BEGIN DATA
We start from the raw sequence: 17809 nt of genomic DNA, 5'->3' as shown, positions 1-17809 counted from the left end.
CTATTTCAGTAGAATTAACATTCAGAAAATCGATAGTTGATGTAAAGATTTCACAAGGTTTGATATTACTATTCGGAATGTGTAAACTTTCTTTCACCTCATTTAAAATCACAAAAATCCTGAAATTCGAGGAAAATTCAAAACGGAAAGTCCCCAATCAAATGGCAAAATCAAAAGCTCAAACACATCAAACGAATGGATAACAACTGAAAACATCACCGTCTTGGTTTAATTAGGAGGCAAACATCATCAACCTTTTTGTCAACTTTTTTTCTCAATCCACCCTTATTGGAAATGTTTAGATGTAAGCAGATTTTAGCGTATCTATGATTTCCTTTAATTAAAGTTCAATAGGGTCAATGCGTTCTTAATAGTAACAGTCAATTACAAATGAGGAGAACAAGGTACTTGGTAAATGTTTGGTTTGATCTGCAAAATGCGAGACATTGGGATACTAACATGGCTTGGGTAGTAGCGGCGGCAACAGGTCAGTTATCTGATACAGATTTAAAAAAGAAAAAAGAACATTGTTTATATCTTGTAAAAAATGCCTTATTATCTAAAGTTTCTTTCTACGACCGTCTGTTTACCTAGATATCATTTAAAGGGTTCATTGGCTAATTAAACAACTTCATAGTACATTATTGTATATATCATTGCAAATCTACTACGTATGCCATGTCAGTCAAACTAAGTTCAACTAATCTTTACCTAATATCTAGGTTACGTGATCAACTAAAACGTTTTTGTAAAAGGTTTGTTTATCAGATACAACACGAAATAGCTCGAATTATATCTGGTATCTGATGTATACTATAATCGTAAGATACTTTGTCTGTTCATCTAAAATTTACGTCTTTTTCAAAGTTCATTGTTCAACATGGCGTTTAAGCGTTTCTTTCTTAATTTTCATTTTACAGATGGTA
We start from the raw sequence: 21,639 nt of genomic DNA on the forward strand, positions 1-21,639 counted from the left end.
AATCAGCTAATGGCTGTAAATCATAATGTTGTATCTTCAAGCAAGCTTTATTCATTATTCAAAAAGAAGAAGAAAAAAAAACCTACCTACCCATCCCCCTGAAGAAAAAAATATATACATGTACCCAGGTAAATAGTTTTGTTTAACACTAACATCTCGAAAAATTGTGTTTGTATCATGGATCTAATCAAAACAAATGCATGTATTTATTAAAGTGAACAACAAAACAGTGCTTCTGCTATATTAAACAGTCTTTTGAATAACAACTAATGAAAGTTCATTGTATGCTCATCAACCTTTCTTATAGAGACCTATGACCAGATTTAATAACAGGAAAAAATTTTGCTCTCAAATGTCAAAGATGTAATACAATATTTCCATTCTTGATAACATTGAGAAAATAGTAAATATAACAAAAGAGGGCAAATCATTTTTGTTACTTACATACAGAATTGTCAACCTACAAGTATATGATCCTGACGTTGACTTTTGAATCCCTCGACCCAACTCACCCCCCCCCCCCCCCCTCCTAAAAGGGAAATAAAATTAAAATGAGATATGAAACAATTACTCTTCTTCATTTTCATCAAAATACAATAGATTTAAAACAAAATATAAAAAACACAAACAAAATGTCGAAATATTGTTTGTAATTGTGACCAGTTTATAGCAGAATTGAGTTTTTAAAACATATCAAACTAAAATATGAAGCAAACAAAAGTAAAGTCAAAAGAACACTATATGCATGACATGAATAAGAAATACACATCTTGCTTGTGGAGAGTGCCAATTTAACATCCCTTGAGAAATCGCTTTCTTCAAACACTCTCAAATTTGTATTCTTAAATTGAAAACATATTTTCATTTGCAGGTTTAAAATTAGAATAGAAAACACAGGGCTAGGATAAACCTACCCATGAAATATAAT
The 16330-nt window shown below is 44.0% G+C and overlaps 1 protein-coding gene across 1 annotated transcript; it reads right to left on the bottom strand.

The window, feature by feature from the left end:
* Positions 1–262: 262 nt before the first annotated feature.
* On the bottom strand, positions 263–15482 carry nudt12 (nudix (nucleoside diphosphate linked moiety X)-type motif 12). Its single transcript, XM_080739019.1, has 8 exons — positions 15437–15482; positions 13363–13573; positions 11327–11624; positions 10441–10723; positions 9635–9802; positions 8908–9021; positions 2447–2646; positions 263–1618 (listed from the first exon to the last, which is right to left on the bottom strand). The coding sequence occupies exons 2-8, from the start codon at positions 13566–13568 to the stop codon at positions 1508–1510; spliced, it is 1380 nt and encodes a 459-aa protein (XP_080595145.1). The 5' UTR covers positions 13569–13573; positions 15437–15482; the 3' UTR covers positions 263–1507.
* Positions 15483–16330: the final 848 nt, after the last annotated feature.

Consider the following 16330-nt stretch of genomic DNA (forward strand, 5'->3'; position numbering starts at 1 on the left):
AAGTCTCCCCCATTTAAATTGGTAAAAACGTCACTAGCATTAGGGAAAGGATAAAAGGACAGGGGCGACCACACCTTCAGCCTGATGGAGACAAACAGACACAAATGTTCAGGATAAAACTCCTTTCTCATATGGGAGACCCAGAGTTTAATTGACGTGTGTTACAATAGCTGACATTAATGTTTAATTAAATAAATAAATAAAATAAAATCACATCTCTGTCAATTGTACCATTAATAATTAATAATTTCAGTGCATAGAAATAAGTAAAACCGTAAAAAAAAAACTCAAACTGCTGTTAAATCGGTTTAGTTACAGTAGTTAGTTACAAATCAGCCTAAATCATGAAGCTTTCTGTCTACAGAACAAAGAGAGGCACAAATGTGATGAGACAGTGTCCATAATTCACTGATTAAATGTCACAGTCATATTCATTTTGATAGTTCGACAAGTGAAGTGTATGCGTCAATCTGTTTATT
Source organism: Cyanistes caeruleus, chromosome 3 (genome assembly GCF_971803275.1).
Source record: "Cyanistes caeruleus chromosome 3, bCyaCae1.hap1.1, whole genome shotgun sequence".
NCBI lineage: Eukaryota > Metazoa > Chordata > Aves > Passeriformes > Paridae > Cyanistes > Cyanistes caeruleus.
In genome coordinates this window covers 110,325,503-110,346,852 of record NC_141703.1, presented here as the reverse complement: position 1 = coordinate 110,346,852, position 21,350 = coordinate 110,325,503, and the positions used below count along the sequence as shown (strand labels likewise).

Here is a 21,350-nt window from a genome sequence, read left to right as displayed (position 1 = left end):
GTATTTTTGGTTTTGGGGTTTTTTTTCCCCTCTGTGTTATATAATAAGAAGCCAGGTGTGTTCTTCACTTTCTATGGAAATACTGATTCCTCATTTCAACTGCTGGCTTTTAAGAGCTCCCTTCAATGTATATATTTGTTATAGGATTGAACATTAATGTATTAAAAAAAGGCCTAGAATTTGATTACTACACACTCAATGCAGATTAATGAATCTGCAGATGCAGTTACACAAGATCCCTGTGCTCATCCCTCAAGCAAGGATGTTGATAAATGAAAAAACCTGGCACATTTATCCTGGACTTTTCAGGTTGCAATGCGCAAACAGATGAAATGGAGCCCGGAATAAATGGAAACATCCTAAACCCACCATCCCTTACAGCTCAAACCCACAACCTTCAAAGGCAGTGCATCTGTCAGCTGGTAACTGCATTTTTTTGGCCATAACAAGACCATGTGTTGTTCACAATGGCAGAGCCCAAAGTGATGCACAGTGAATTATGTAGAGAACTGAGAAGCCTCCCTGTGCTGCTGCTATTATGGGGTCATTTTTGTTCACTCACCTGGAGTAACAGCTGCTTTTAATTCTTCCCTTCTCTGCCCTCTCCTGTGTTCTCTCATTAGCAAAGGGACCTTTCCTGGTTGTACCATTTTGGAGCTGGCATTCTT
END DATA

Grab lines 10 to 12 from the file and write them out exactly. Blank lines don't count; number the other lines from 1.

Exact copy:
Consider the following 16330-nt stretch of genomic DNA (forward strand, 5'->3'; position numbering starts at 1 on the left):
AAGTCTCCCCCATTTAAATTGGTAAAAACGTCACTAGCATTAGGGAAAGGATAAAAGGACAGGGGCGACCACACCTTCAGCCTGATGGAGACAAACAGACACAAATGTTCAGGATAAAACTCCTTTCTCATATGGGAGACCCAGAGTTTAATTGACGTGTGTTACAATAGCTGACATTAATGTTTAATTAAATAAATAAATAAAATAAAATCACATCTCTGTCAATTGTACCATTAATAATTAATAATTTCAGTGCATAGAAATAAGTAAAACCGTAAAAAAAAAACTCAAACTGCTGTTAAATCGGTTTAGTTACAGTAGTTAGTTACAAATCAGCCTAAATCATGAAGCTTTCTGTCTACAGAACAAAGAGAGGCACAAATGTGATGAGACAGTGTCCATAATTCACTGATTAAATGTCACAGTCATATTCATTTTGATAGTTCGACAAGTGAAGTGTATGCGTCAATCTGTTTATT
Source organism: Cyanistes caeruleus, chromosome 3 (genome assembly GCF_971803275.1).